“Matching” these already articulated moods and emotions with public images of sentiment from ritual, myth, and art or from popular culture gives us a lexicon with which to talk about our feelings with others, but in addition may function to intensify them. Drifting in a summer lake, the image of tropical paradises, or the overture to Wagner’s Rheingold that we play on our Walkman holds our attention on, prolongs, and intensifies our languid pleasure.
But also just as when we recognize a strange bird as a sparrow, we tend to dispose of the bird under its appropriate formulation, giving a name to our emotion, or shaping it according to a model from ritual, myth, art, or popular culture may well conceal it, and weaken it. At the gathering we find ourselves strangely moved by a man we don’t know, furtively glancing back at him. “Oh, he’s a realtor,” we are told, and the aura about him simplifies. We tell ourselves “He reminds me of my father,” “He looks like Clint Eastwood,” and we do sense that we are smudging and pushing down the confused throbbings of awe, fear, eroticism, wariness, anxiety we felt.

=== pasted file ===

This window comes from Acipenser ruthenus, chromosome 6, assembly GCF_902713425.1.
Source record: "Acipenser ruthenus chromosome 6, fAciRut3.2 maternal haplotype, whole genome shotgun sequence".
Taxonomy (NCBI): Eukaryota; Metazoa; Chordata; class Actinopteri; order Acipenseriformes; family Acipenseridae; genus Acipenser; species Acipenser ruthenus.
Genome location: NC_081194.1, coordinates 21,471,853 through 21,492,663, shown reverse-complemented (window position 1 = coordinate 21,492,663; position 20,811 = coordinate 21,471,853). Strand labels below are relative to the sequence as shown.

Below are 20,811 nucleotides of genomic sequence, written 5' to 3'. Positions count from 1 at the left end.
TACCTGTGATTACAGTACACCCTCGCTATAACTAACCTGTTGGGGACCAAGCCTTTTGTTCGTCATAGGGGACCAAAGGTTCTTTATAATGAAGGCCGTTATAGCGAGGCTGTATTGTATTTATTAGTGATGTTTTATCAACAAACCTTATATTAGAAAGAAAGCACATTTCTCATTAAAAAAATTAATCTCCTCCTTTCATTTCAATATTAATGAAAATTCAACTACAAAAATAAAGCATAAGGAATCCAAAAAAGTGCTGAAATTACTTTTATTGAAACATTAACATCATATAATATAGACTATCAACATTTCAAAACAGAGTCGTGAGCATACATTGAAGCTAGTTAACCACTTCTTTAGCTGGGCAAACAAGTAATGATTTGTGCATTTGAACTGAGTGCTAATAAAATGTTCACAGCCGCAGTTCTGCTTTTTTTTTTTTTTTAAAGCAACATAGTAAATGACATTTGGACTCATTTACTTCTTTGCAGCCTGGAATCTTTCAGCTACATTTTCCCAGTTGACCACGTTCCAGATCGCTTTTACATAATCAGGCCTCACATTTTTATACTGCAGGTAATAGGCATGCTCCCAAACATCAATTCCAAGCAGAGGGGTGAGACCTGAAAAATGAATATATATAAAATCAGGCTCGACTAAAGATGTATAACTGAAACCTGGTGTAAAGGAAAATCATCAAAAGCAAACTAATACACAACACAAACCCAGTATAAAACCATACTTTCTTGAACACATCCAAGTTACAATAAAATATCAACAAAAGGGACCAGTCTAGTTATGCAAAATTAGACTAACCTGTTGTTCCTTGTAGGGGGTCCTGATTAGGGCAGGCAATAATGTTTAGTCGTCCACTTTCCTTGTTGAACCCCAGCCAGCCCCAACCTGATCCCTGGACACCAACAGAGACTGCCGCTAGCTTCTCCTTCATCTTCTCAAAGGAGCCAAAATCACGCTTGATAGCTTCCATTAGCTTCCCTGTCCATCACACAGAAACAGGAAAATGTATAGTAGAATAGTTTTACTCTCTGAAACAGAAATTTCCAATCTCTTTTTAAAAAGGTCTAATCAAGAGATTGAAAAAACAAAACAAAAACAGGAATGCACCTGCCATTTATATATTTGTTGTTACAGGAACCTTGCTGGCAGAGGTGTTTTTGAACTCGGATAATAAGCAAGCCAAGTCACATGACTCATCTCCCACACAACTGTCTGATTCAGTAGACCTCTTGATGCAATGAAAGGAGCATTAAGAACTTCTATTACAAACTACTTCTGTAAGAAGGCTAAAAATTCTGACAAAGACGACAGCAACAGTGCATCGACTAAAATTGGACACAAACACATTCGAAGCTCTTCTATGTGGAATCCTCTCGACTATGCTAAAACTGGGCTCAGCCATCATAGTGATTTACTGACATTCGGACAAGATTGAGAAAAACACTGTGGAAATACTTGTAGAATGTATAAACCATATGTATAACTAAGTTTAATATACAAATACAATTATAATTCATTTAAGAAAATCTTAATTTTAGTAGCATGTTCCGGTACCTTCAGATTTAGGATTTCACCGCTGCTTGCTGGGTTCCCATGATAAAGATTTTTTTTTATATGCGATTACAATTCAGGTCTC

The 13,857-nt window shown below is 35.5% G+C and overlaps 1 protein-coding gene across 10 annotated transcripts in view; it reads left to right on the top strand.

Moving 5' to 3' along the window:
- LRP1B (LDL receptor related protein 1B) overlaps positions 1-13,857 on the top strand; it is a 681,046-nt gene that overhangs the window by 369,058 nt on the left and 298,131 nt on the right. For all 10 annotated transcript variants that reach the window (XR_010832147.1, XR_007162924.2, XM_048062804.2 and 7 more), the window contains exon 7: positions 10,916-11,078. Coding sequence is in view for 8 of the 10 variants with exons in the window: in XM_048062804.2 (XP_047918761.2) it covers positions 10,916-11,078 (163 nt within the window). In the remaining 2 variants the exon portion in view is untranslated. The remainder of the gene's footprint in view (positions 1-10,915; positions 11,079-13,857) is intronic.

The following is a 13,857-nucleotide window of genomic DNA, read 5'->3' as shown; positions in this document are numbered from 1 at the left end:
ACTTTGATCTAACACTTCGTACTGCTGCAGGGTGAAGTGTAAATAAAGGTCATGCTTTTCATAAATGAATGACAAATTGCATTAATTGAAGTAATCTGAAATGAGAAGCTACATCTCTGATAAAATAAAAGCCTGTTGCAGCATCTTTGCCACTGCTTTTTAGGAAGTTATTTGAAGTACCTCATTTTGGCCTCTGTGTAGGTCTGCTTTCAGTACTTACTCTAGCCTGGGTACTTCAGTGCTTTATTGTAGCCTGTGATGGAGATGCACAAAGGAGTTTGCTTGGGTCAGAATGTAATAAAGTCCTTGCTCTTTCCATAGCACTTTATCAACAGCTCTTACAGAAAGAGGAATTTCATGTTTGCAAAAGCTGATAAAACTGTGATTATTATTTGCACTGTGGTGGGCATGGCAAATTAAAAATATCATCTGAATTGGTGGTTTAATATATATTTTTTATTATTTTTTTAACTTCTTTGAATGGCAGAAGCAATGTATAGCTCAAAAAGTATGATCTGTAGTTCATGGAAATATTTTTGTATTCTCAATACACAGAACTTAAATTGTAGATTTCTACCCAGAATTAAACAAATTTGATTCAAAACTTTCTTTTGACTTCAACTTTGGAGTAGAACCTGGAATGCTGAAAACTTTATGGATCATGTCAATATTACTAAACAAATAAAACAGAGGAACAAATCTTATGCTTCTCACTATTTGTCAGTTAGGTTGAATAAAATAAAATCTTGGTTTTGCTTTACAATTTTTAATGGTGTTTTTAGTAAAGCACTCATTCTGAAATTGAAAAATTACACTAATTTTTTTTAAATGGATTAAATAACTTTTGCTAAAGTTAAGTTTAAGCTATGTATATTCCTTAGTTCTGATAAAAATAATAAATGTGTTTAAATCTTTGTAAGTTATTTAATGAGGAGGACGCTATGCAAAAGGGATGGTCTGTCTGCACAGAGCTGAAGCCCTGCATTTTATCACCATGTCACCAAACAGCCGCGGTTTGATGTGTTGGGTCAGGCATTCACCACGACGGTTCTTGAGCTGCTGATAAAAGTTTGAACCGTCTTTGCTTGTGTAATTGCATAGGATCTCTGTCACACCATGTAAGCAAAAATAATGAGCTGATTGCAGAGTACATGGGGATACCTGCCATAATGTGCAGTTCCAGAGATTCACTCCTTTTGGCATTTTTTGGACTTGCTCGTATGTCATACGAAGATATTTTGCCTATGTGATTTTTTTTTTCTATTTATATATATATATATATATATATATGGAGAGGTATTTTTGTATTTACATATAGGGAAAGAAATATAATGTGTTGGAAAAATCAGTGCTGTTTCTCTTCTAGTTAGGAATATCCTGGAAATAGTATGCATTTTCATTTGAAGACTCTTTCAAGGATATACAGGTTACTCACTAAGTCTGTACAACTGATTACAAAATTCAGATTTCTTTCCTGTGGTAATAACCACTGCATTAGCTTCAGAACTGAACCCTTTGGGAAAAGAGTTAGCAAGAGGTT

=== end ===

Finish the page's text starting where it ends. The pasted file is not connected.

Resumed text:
6. Perceiving with Others
Conceptualizing insight, understanding, conceptual thinking, imagination, feeling, reflection, fantasy as propensities, capacities, tendencies, habits or skills that employ the symbols in a culture as models constitutes what Geertz calls “the extrinsic theory of the mind”10. It makes possible interpretive anthropology as a natural science like any other. It also involves a kind of methodological solipsism. “The ethnographer does not, and, in my opinion, largely cannot, perceive what his informants perceive. What he perceives is what they perceive “with”—or “by means of” or “through” (Geertz, 1983: p. 58) “We can no longer claim some unique form of psychological closeness, a sort of transcultural identification, with our subjects” (Geertz, 1983: p. 58); we do not know what their moods, sentiments, and attitudes through empathy. Attentiveness to others, “ego effacement” (Geertz, 1983: p. 70), and fellow feeling are not the means of anthropological understanding; they are only means to get “people to tolerate our intrusion into their lives at all and accept us as persons worth talking to.” (Geertz, 1983: p. 70).